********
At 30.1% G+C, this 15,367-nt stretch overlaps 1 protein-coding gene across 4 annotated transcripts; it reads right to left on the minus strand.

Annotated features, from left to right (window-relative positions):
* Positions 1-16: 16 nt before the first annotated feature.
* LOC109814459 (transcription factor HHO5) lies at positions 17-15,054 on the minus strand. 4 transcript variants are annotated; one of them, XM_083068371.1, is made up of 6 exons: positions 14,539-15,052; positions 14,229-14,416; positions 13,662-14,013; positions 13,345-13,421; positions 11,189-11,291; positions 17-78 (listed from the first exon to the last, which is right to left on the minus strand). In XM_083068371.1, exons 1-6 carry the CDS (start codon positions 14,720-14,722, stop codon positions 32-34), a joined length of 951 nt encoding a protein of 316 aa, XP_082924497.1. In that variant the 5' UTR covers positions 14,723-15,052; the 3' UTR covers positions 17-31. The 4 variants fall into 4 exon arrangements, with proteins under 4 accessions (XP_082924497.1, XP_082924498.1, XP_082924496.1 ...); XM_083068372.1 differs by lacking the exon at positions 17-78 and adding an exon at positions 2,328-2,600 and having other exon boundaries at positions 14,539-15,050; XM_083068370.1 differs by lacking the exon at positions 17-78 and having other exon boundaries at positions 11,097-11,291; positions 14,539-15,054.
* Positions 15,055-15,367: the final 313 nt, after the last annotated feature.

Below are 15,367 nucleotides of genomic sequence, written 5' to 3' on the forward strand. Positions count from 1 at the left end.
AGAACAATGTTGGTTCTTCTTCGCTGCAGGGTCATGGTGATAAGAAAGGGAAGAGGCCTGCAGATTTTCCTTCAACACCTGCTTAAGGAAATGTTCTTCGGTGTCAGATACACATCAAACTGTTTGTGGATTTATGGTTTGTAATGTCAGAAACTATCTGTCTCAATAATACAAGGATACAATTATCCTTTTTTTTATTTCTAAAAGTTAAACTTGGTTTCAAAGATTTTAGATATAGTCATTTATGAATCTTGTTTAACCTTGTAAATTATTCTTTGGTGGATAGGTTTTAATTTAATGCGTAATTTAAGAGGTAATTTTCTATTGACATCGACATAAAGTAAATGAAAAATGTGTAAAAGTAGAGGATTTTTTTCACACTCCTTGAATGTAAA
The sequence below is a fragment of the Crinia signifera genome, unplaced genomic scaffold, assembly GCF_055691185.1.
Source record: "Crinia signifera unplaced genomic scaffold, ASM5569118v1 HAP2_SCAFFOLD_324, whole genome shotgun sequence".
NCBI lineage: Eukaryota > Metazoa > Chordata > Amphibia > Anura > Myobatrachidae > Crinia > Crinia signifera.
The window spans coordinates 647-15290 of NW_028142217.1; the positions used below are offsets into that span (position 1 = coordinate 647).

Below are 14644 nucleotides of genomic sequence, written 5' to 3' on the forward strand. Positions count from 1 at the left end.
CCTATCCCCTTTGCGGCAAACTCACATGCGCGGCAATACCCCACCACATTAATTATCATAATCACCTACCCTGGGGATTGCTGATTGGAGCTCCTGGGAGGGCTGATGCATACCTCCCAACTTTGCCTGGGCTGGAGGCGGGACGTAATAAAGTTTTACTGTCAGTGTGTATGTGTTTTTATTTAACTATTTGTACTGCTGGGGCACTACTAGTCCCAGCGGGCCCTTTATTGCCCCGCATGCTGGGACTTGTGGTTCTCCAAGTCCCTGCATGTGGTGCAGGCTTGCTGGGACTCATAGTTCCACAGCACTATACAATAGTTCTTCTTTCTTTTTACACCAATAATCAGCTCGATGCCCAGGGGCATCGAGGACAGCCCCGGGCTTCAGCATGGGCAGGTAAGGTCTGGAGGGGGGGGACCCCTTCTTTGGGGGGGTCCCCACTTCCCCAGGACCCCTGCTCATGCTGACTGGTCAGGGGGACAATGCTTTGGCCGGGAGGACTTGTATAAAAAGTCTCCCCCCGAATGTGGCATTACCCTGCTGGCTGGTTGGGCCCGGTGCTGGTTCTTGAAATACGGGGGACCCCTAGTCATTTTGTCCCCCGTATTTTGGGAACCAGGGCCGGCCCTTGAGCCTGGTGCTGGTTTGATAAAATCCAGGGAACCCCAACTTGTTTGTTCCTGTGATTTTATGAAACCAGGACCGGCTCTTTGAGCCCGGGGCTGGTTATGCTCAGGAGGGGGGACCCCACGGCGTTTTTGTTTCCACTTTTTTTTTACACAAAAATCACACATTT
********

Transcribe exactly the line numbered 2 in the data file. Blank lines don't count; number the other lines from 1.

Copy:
Annotated features, from left to right (window-relative positions):